I've got a chunk of rail like yours too Jeff. I'm not sure where I got it but it comes in handy. I've also used the hub portion of a brake rotor to do curved stuff. That's how I formed the curved parts of my crucible tongs.

  8. Jason

    Jason Gold Banner Member

    I wonder how many cut off wheels it took to do that???:eek: Slicing up a section of rail is no easy task. When I bought my Peter Wright anvil, the guy had a shaped piece of track. I gave 20bucks for it and gave it to my brother in law. A big chunk of steel is handy to have around.
  9. oldironfarmer

    oldironfarmer Silver

    I cut 120# rail and don't get too much wear on a 14" cutoff wheel.
  10. Jason

    Jason Gold Banner Member

    lol, that's a big cutoff wheel.. I'm spinning those little 4inch discs... I go through those like water at my house.:(
  11. Tobho Mott

    Tobho Mott Silver Banner Member

    The guy told me he used up 4 cutoff wheels cutting the thing in two. He didn't say what size.

    Thanks for the tips. I'm not going to make any modifications right away, probably I'll just think about it for a while and play around with it a bit as-is in the meantime. Should be fun!

  12. Melterskelter

    Melterskelter Silver

    I recently bought a 7 inch Mikita angle grinder. Night and day difference over the 4.5” Milwaukee. Blades cut ten times more material but only cost $2.90 if bought in a ten pack. Well worth it to me. Of course, grinds and cuts much faster than the 4.5 also. This is a very rugged well made-in-Japan tool. Reportedly, the design is unchanged in 25 yrs.

    Tobho Mott likes this.
  13. oldironfarmer

    oldironfarmer Silver

    It's just a standard chop saw.
    Great Makita. Did you say you use it for cutoff? I'd be scared to do that, a little twist in the cut and you've got a chunk of blade flying. But I don't like 4-1/2" 1/16" blades either. 3" hand held is all I do.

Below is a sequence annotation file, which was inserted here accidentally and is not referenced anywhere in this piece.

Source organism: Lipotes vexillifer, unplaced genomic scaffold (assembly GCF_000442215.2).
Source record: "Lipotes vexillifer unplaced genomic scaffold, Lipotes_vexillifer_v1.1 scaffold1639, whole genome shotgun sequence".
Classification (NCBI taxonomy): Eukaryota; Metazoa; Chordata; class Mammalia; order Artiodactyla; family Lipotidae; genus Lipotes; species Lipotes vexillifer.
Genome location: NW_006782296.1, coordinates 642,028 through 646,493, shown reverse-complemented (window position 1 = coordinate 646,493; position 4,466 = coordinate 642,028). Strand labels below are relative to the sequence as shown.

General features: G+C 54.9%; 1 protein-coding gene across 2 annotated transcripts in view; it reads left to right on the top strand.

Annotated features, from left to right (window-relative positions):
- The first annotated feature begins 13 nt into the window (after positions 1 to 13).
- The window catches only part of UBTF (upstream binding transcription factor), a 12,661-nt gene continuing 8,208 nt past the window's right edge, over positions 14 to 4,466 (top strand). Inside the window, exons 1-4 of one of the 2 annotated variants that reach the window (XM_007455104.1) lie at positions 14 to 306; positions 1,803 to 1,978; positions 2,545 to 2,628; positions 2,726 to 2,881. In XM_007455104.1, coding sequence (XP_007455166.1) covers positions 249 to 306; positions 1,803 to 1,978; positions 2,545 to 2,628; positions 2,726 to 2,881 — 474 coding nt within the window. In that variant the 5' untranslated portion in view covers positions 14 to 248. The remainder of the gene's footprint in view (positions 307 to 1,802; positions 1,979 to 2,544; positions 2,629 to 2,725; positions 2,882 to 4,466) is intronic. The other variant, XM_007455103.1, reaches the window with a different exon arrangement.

14. Melterskelter

    Melterskelter Silver

    Yes, I had some misgivings about the larger tool as well. But, I needed the larger blade diameter to degate some of my castings.

    What I found is I positively love this tool and do not feel out of control with it. On the contrary, the much larger mass of the tool and its excellent balance have resulted in the Milwaukee only rarely being used now---in the circunmstance where I want to have one grinder setup with a cuttoff blade and the other witha grinding disc. That saves switching from one disc to another and back and forth. I did buy a leather apron to wear for safety and to avoid (did it a couple times) burning a hole in my pant leg from the large stream of sparks generated by the cutoff wheel.

    For most cutoff I just let the weight of the tool push the blade down into the cut. For lengthwise cuts I let a good portion of the blade be in the previously made kerf and that keeps the blade in line and helps make a nice straight cut. Same technique sort of works with the smaller wheel, but works much better with the 7.

    For heavier cuts, I do wear a full heavy duty face shield and full length leather ferrier apron and I always avoid being inline with the blade as I am aware of the potential for blade shattering. I have yet to experience that on any cutoff tool. The 7" blades seem to be pretty rugged so that with reasonable care that should be unlikely. I do know that if one tries to use the cutoff blade as a grinder, that thins the blade edge quickly, so I avoid that.


  15. oldironfarmer

    oldironfarmer Silver

    Years ago I had a 7" grinder with a 9" wheel. Ground so fast I'd replace the wheel at 7".

    I may need to get another one after reading your description. I can't get everything into my chop saw. I was hacking up a box section a year ago with a right angle die grinder with a 3"x1/16" blade, no guard of course, I was tired, and caught it in the cut. It broke in half and made a gash in my forearm deep enough I went and got four stitches in it. Still my main remote cutoff if the torch or plasma is not needed.
  16. Jason

    Jason Gold Banner Member

    I know this is unorthodox as all hell, but I've been having good luck cutting up my bronze with a diamond wheel on my dewalt handheld. I thought it would go dull fast running it dry, but it hasn't so far. Nothing fancy, just a steel lenox blade from BLowes. And I've cut a crapload of bronze with it. My ingots are those fat 4inch bastards.:eek: Takes a lot of patience with a small blade.:(:oops:
    Petee716 likes this.
  17. Petee716

    Petee716 Silver Banner Member

    I have the same one and I haven't had to buy a new cutoff wheel in a couple of years now. They claim it works for nonferrous, and it cuts bronze pretty darned good without loading up, but forget about aluminum. It works pretty well on steel. Most of the steel cutting I do is incidental here-and-there stuff so I'm not using it daily or weekly, but I'd have gone through at least a dozen regular cutoff wheels by now and the diamond blade still seems good as new. Other real advantages are that there is no blade dust, the blade always has the same reach, and you don't have to worry as much about it coming apart on you. The down sides are that is about half as fast as a regular wheel and leaves a nasty burr. I surely wouldn't use it to cut a chunk of railroad track.